Memory for Discourse
• What age differences are observed in text-based levels of memory for discourse?
• What age differences are observed for situation models of discourse memory?
• What social factors and characteristics of individuals influence memory for discourse?
n elderly woman, Dorothy, loves the movies. In fact, her adult children go to her for advice on good movies to see. She is able to recount in elabora – tive strokes what the movie was all about, what the moral of the story was, and how it relates to life in general. At the same time, she can never remember the specific details such as the type of car the heroine drove or the names of the actors and actresses. But her children love her recounting of the movies and are not dismayed by her lack of detail.
Typically, memory for structured materials that relate to prior knowledge is better than memory for information that is unfamiliar or is unstructured (Johnson, 2003; Zacks et al., 2000). The question is whether there are age differences in memory for structured information that relates to prior knowledge? This is most evident in memory for text or discourse.
Adults of all ages spend a great deal of time reading books, magazines, and newspapers, and watching television programs and movies, like Dorothy. Collectively, such material is termed discourse. Indeed, how well adults remember prose, or text passages, is one of the fastest-growing areas in memory research. In part, this rapid growth reflects the realization that prose (e. g., a newspaper story) is something people need to remember in everyday life; word lists typically are not.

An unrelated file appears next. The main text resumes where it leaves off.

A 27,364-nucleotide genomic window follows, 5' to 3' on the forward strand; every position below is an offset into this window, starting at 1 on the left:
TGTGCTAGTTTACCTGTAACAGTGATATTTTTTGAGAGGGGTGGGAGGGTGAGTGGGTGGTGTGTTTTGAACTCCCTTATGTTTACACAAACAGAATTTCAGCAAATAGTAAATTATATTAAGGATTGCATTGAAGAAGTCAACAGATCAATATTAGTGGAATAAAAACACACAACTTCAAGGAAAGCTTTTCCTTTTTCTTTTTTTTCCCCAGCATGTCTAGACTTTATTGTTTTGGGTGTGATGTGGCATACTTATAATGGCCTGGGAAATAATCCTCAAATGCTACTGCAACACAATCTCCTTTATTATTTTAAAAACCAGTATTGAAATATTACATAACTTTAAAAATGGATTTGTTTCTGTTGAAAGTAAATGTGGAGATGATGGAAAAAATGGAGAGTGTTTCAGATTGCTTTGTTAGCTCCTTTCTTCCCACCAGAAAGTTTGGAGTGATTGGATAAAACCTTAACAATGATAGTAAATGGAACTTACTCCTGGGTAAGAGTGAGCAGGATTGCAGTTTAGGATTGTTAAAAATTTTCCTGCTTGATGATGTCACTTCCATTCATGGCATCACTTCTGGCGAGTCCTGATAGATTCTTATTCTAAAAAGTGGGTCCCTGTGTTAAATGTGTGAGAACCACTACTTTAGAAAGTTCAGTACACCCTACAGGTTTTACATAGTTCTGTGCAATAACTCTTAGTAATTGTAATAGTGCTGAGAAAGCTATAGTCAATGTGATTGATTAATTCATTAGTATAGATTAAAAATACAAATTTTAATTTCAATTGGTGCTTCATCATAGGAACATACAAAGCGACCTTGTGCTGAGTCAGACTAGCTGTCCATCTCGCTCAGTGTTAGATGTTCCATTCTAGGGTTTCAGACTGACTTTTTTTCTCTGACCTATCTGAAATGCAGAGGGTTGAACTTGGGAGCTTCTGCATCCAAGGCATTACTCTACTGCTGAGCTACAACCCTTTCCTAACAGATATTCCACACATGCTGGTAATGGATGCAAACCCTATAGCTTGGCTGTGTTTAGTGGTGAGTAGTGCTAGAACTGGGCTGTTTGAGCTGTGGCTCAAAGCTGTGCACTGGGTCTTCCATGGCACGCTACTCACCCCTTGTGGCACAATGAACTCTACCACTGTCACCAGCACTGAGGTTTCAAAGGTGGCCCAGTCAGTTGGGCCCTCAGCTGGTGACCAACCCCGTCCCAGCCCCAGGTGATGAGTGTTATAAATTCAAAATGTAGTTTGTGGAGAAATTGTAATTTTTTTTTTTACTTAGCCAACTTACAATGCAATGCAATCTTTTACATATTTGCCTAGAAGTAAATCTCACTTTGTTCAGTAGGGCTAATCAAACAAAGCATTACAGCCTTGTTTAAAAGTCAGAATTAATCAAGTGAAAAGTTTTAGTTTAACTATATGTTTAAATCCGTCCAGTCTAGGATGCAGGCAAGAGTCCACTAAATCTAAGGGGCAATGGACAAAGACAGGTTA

In this section, we mainly focus on adults’ ability to remember information they have read. We examine the types of situations and conditions that put older adults at a disadvantage in remembering text and when older adults are at an advantage in remembering text. In order to do this, we look at researchers who have examined memory in terms of the different levels of linguistic structure in text. At a basic level, specific propositions or each of the basic ideas are represented in a text. In addition, propositions can be central to the story or relatively less important to the integrity of the story. For example, in a story about a burglary, the fact that the neighbor stole the woman’s purse is central to the story, and the fact that the purse was purple is less important. These propositions are considered text-based levels for processing (i. e., central or main ideas versus less important details).
A higher level of text representation is called a situation model. Unlike the propositions, which are text-based, at this level individuals use their world knowledge to construct a more global understanding of what the text is about (Wingfield & Stine-Morrow, 2000; Zwaan & Radvansky, 1998). For example, comprehension of the story about the burglary involves elaborating upon the story with several kinds of knowledge relevant to the situation, for example, damage done by the break-in, anger felt from this violation, and loss of priceless mementos. Let’s now look at age differences in remembering text at each of these two levels.